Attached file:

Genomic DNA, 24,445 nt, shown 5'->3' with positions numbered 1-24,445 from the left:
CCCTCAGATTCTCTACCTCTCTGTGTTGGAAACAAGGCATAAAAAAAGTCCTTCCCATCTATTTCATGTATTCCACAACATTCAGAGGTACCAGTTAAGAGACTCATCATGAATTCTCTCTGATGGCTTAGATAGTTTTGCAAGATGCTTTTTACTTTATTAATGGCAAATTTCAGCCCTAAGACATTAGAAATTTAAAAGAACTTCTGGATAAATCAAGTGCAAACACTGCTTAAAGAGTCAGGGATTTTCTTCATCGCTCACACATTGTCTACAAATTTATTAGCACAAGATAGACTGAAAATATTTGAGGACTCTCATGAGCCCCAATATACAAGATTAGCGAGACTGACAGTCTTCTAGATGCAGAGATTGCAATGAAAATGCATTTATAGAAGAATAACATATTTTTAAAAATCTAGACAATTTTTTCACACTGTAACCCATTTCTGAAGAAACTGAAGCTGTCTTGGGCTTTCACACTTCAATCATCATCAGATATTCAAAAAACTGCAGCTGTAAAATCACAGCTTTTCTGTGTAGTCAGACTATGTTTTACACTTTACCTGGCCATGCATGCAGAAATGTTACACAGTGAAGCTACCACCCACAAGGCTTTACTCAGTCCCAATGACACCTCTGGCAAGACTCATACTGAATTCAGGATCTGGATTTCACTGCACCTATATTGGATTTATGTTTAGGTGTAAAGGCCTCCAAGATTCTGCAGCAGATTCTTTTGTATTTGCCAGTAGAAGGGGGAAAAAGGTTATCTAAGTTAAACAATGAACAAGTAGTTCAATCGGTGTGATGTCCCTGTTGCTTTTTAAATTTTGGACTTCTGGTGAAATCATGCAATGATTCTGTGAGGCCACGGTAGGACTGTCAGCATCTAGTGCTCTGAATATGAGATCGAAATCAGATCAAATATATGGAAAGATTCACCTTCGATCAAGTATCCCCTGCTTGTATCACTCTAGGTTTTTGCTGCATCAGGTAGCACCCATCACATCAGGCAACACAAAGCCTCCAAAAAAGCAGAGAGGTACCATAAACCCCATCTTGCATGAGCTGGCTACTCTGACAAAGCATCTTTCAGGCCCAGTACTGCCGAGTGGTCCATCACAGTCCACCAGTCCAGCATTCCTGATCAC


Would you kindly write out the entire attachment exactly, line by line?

Genomic DNA, 24,445 nt, shown 5'->3' with positions numbered 1-24,445 from the left:
CCCTCAGATTCTCTACCTCTCTGTGTTGGAAACAAGGCATAAAAAAAGTCCTTCCCATCTATTTCATGTATTCCACAACATTCAGAGGTACCAGTTAAGAGACTCATCATGAATTCTCTCTGATGGCTTAGATAGTTTTGCAAGATGCTTTTTACTTTATTAATGGCAAATTTCAGCCCTAAGACATTAGAAATTTAAAAGAACTTCTGGATAAATCAAGTGCAAACACTGCTTAAAGAGTCAGGGATTTTCTTCATCGCTCACACATTGTCTACAAATTTATTAGCACAAGATAGACTGAAAATATTTGAGGACTCTCATGAGCCCCAATATACAAGATTAGCGAGACTGACAGTCTTCTAGATGCAGAGATTGCAATGAAAATGCATTTATAGAAGAATAACATATTTTTAAAAATCTAGACAATTTTTTCACACTGTAACCCATTTCTGAAGAAACTGAAGCTGTCTTGGGCTTTCACACTTCAATCATCATCAGATATTCAAAAAACTGCAGCTGTAAAATCACAGCTTTTCTGTGTAGTCAGACTATGTTTTACACTTTACCTGGCCATGCATGCAGAAATGTTACACAGTGAAGCTACCACCCACAAGGCTTTACTCAGTCCCAATGACACCTCTGGCAAGACTCATACTGAATTCAGGATCTGGATTTCACTGCACCTATATTGGATTTATGTTTAGGTGTAAAGGCCTCCAAGATTCTGCAGCAGATTCTTTTGTATTTGCCAGTAGAAGGGGGAAAAAGGTTATCTAAGTTAAACAATGAACAAGTAGTTCAATCGGTGTGATGTCCCTGTTGCTTTTTAAATTTTGGACTTCTGGTGAAATCATGCAATGATTCTGTGAGGCCACGGTAGGACTGTCAGCATCTAGTGCTCTGAATATGAGATCGAAATCAGATCAAATATATGGAAAGATTCACCTTCGATCAAGTATCCCCTGCTTGTATCACTCTAGGTTTTTGCTGCATCAGGTAGCACCCATCACATCAGGCAACACAAAGCCTCCAAAAAAGCAGAGAGGTACCATAAACCCCATCTTGCATGAGCTGGCTACTCTGACAAAGCATCTTTCAGGCCCAGTACTGCCGAGTGGTCCATCACAGTCCACCAGTCCAGCATTCCTGATCAC